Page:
Parallel Molecular Dynamics: Gromacs

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Improving Parallel Performance

We all want better performance, don’t we? Since parallel molecular dynamics involves large amounts of communication between nodes for each step, the underlying hardware and MPI library will have a very direct effect on communication and thus on your total simulation performance. Small systems (less than 10,000 atoms) are usually most sensitive to the latency, while larger simulations (100,000 atoms or more) also need high bandwidth to send all the data each step. This section is a summary of some of the things we’ve learned from our own cluster experience – many of them are not specific to Gromacs, but should apply to parallel programs in general. You can safely skip it if you are a novice, but read on if you are building a new cluster or would like your current network to perform better. {mosgoogle right}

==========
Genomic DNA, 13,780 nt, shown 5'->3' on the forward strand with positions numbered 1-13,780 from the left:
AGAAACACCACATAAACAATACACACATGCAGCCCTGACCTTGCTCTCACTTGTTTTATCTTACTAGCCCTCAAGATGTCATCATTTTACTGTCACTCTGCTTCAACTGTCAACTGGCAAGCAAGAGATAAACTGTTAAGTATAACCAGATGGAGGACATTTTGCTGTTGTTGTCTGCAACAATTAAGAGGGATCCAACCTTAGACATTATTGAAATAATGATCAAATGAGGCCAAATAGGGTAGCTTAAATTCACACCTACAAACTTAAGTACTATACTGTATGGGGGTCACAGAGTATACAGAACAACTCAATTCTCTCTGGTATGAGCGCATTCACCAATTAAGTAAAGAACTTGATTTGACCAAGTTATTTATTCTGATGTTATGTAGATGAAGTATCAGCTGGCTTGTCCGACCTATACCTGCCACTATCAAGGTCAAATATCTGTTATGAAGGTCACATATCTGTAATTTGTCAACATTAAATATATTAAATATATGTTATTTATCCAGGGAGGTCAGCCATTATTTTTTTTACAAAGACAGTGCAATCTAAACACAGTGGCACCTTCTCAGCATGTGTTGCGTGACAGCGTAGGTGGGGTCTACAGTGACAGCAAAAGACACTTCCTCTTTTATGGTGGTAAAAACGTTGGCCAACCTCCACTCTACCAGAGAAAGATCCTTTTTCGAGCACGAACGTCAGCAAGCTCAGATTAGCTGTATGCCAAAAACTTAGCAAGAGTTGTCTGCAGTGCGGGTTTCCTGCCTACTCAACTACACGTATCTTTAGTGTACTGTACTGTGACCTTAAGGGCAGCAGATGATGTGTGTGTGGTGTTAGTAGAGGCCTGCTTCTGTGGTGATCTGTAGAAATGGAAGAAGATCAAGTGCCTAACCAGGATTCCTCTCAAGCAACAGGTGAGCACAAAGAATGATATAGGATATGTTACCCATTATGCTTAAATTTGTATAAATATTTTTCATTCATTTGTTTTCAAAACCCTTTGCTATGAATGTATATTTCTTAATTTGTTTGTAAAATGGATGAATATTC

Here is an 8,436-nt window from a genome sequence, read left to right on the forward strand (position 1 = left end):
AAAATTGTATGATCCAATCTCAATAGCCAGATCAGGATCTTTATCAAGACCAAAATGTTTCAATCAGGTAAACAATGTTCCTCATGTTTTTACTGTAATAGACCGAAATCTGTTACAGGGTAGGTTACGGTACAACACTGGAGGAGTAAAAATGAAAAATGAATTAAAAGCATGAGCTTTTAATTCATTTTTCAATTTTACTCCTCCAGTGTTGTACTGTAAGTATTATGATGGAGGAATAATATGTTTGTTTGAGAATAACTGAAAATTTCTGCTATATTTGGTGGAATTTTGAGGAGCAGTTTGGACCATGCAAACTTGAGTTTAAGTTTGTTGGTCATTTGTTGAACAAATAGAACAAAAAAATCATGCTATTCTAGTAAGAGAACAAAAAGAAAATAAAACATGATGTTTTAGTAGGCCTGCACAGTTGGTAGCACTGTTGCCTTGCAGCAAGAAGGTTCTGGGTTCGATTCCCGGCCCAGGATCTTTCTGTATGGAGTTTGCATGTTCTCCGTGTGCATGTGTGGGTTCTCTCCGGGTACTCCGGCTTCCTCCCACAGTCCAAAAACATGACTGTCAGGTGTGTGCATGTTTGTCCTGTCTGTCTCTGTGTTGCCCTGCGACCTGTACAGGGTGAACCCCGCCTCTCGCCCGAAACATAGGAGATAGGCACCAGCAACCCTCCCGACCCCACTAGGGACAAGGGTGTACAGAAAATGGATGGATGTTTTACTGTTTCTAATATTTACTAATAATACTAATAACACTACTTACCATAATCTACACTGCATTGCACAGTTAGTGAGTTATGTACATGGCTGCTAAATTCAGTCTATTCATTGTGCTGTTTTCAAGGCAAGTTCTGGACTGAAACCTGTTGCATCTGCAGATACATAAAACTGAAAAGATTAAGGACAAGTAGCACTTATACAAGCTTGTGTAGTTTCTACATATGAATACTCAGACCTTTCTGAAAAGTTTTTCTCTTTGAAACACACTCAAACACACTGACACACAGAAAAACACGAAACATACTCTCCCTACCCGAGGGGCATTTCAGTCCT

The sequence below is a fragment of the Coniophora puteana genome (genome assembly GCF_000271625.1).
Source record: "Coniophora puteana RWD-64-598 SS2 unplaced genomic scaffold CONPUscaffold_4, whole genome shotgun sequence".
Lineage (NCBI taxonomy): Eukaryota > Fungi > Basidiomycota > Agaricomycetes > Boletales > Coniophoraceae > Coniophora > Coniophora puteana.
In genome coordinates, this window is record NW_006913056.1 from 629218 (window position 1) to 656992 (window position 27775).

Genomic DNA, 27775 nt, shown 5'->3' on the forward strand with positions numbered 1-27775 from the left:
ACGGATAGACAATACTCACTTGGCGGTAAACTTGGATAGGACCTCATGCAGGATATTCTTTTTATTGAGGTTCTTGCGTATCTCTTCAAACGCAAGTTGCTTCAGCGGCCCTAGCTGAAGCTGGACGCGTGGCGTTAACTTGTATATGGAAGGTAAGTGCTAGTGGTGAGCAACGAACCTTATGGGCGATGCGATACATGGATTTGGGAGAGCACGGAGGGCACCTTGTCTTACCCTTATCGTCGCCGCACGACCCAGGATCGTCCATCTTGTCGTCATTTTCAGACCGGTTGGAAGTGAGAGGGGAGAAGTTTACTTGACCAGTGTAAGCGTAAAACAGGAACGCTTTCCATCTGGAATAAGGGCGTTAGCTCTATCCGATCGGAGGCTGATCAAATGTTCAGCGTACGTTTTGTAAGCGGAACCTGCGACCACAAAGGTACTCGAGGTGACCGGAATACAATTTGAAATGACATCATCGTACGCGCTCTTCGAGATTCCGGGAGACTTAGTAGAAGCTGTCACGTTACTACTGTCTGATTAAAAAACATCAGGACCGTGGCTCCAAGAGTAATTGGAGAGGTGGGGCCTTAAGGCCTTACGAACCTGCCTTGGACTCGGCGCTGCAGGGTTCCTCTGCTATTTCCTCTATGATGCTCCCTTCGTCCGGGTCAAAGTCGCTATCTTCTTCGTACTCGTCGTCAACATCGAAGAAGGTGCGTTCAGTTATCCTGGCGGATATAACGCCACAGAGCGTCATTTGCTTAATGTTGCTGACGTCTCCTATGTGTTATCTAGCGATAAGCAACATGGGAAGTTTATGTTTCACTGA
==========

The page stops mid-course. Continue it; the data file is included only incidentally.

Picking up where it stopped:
Hardware Considerations

Gromacs comes with manually tuned assembly loops for a wide range of hardware. AMD Opteron CPUs currently provide the best price/performance ratio, closely followed by IBM PowerPC 970 (Apple G5) and Intel Xeon/Pentium IV. If you are building your own cluster for the first time it might still be a good idea to use Xeon, simply because it is the oldest and most tested architecture. We strongly recommend that you use SMP (dual) machines in the cluster since the shared-memory communication between the CPUs has extremely low latency and high bandwidth – and they are cheaper than two single-CPU boxes.